Carotid blow-out syndrome is one of the most devastating complications of head and neck carcinoma. It usually occurs as a post-operative complication or when the tumour compromises the vascular axis.
Methods and results:
We report two patients who suffered carotid blow-out syndrome but who did not have the usual predisposing factors. Both patients had a pharyngolaryngeal carcinoma that was treated with chemoradiotherapy. Residual non-tumoural ulceration was seen along the lateral wall of the hypopharynx in both cases. This ulceration eventually reached the vascular axis, precipitating carotid rupture and death.
Residual non-tumoural ulceration of the lateral wall of the hypopharynx after chemoradiotherapy should be considered with the utmost caution. Once persistence of the tumour is excluded, surgery is indicated to protect the vascular axis, in order to prevent carotid blow-out syndrome.
Dyskeratosis congenita is a rare, inherited bone marrow failure syndrome characterised by telomerase dysfunction. This study aimed to demonstrate the importance of recognising that this condition predisposes individuals to head and neck malignancy, and also to discuss the challenges of treatment in such individuals.
We present the case of a 30-year-old man with dyskeratosis congenita, who presented with a squamous cell carcinoma of the posterior pharyngeal wall. The patient was treated successfully with surgical resection.
Dyskeratosis congenita is a rare condition; however, it is vital to recognise the increased risk of upper aerodigestive tract cancers in these patients. Management of such cancers can be particularly difficult in view of the need to avoid DNA-damaging therapies such as radiotherapy.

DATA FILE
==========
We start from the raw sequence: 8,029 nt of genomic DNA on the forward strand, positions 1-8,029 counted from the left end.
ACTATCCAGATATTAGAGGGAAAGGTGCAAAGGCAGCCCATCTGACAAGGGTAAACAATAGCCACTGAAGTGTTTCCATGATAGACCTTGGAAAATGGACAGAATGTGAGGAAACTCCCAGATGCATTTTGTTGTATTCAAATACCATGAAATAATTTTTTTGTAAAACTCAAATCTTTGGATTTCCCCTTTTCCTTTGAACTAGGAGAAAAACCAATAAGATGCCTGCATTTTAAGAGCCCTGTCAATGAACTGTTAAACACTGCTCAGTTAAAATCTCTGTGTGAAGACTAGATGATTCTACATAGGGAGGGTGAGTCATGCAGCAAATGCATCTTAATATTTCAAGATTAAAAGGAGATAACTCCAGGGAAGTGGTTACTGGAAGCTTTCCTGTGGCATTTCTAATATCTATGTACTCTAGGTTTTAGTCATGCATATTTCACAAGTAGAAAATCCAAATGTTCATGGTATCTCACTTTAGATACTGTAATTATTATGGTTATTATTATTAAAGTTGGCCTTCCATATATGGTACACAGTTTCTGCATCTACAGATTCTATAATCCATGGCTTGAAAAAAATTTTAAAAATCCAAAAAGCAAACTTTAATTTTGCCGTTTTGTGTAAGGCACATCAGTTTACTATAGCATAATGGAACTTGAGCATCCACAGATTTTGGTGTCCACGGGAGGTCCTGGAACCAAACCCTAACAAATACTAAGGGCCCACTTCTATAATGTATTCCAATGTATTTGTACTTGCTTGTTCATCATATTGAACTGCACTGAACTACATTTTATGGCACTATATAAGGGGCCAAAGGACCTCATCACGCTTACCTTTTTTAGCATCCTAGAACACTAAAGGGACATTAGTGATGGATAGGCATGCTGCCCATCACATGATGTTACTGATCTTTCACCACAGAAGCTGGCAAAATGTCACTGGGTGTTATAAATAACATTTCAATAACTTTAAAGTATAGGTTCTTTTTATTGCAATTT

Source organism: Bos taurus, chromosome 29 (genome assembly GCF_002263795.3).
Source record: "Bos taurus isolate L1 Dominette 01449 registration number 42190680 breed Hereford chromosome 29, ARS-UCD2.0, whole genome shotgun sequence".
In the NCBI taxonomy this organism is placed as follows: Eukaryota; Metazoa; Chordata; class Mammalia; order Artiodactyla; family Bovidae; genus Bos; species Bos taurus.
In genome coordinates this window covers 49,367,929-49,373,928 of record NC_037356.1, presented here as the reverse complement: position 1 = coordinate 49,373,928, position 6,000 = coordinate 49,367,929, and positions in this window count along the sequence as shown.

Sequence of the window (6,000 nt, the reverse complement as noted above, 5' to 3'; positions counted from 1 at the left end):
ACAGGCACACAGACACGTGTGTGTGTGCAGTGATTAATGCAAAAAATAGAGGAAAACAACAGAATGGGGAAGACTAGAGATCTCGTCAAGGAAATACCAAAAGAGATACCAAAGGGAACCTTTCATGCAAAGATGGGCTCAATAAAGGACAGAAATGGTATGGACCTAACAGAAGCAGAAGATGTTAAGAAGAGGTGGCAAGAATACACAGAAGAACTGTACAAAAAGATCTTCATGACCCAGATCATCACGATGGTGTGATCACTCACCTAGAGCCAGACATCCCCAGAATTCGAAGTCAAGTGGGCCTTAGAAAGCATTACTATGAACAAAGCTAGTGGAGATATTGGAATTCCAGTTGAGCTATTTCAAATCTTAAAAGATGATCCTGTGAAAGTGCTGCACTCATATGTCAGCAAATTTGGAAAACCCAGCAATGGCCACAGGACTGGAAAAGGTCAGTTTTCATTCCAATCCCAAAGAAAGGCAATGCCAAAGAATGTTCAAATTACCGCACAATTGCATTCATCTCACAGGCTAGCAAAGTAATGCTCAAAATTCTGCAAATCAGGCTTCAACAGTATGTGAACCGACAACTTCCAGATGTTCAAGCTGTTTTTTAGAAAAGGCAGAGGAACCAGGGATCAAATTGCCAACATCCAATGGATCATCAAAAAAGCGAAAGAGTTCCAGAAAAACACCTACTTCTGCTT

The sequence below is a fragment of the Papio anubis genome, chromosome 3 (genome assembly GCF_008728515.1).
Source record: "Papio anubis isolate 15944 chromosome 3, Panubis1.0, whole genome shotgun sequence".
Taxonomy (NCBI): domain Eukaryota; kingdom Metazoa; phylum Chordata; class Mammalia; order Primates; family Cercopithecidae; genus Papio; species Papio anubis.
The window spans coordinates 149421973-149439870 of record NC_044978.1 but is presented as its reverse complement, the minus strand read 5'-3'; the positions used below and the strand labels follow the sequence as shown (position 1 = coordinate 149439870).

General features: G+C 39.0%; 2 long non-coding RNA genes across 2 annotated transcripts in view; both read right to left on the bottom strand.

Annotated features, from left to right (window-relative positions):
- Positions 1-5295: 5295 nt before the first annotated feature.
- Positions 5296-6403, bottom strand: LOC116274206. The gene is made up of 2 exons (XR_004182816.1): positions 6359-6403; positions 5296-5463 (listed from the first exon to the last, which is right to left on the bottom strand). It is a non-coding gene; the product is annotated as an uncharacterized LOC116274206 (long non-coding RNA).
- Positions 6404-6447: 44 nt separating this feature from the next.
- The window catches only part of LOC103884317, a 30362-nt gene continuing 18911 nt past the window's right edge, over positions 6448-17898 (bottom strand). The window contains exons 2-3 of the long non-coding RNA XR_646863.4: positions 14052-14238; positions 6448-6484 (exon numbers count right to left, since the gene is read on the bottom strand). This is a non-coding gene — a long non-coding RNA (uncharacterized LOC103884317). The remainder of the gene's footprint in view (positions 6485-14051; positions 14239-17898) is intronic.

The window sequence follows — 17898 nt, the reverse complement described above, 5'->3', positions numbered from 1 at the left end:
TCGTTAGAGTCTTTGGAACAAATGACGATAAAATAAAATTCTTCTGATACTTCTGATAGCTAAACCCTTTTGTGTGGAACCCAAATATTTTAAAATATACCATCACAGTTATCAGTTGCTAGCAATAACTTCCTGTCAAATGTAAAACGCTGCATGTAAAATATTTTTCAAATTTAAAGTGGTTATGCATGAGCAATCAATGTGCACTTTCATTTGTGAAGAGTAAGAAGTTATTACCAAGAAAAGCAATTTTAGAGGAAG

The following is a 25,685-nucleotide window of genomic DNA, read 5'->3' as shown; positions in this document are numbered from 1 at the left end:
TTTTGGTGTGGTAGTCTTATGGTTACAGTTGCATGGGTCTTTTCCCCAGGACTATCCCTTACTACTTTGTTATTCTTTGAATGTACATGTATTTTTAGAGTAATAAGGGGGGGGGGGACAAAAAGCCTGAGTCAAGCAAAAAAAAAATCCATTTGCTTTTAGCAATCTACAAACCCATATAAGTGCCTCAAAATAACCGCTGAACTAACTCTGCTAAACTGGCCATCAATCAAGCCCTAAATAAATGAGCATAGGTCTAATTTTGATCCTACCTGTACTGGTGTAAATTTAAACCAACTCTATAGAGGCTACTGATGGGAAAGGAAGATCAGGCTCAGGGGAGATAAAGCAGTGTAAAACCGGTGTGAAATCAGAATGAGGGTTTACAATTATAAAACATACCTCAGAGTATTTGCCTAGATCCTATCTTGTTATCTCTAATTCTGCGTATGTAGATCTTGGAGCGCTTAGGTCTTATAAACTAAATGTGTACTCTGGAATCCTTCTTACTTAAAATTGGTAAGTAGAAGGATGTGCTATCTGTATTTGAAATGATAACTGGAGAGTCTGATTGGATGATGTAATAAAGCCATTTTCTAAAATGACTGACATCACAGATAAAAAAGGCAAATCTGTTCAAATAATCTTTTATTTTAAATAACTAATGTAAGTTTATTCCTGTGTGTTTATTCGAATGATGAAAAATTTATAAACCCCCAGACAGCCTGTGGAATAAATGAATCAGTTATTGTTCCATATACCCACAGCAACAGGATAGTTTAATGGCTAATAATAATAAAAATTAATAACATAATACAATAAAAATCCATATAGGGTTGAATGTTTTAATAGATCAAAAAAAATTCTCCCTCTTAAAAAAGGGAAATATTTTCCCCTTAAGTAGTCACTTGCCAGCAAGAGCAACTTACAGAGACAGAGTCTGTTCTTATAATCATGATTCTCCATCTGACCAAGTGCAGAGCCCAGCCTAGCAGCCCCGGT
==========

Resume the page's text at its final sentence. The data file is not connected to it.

This study calculated the comparability of two throat symptom assessment scales devised to evaluate either laryngopharyngeal reflux or globus.
United Kingdom hospital out-patient departments.
A total of 334 subjects, with and without throat symptoms, completed the Reflux Symptom Index and/or the Glasgow and Edinburgh Throat Scale. The following were calculated for the resultant data: Cronbach's α coefficient, principal component analysis, Kaiser normalisation, varimax and oblimin rotation, and eigenvalues.
Analysis of data from the Reflux Symptom Index and the Glasgow and Edinburgh Throat Scale revealed clearly similar symptom domains regarding (1) coughing and blockage, and (2) globus or postnasal drip or throat-clearing, as did combined analysis of their amalgamated items. Both instruments had good overall internal consistency (α = 0.75 and 0.81, respectively). The ‘heartburn or reflux’ item in the Reflux Symptom Index mapped poorly to each underlying factor.
The most commonly used laryngopharyngeal reflux and globus assessment questionnaires appear to detect very similar symptom clusters. The management of throat disorders may previously have been over-reliant on the presenting pattern of throat symptoms. Our findings indicate a need to revisit the traditional clinical classification of throat symptoms.
This case series report aims to raise awareness of the association between supraglottic infection and abscess formation, which has been rarely documented.
We report a series of four patients who developed cervical abscesses following supraglottic infection. The diagnosis was confirmed by imaging in three patients, and by incision and drainage of pus at direct laryngoscopy in one.
All four patients were treated with intravenous antibiotics, steroids and humidification; two also underwent surgical drainage of pus. All made an uneventful recovery.
The factors that lead to neck abscess formation are poorly understood. Physicians should always be aware of this potential complication. If it is suspected, appropriate neck imaging should be undertaken, after excluding airway copromise; this will aid early diagnosis and treatment.